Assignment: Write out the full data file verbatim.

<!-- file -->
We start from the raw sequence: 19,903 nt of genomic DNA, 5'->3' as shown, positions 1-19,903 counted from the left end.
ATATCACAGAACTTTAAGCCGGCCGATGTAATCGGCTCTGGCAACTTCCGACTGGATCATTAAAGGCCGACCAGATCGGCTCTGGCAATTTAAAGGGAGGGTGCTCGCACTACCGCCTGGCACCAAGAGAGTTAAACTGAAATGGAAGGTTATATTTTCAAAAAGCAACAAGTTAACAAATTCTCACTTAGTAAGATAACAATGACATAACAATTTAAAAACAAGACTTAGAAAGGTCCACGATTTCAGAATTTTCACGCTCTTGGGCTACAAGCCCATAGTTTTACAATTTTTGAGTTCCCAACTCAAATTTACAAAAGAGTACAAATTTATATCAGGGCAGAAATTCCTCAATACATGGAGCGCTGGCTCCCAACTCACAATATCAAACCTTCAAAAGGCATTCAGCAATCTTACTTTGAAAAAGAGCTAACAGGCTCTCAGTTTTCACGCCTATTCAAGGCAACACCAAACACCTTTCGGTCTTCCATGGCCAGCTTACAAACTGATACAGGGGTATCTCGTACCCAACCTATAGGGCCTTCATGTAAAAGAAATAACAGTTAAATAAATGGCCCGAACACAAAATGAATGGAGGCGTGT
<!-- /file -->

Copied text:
We start from the raw sequence: 19,903 nt of genomic DNA, 5'->3' as shown, positions 1-19,903 counted from the left end.
ATATCACAGAACTTTAAGCCGGCCGATGTAATCGGCTCTGGCAACTTCCGACTGGATCATTAAAGGCCGACCAGATCGGCTCTGGCAATTTAAAGGGAGGGTGCTCGCACTACCGCCTGGCACCAAGAGAGTTAAACTGAAATGGAAGGTTATATTTTCAAAAAGCAACAAGTTAACAAATTCTCACTTAGTAAGATAACAATGACATAACAATTTAAAAACAAGACTTAGAAAGGTCCACGATTTCAGAATTTTCACGCTCTTGGGCTACAAGCCCATAGTTTTACAATTTTTGAGTTCCCAACTCAAATTTACAAAAGAGTACAAATTTATATCAGGGCAGAAATTCCTCAATACATGGAGCGCTGGCTCCCAACTCACAATATCAAACCTTCAAAAGGCATTCAGCAATCTTACTTTGAAAAAGAGCTAACAGGCTCTCAGTTTTCACGCCTATTCAAGGCAACACCAAACACCTTTCGGTCTTCCATGGCCAGCTTACAAACTGATACAGGGGTATCTCGTACCCAACCTATAGGGCCTTCATGTAAAAGAAATAACAGTTAAATAAATGGCCCGAACACAAAATGAATGGAGGCGTGT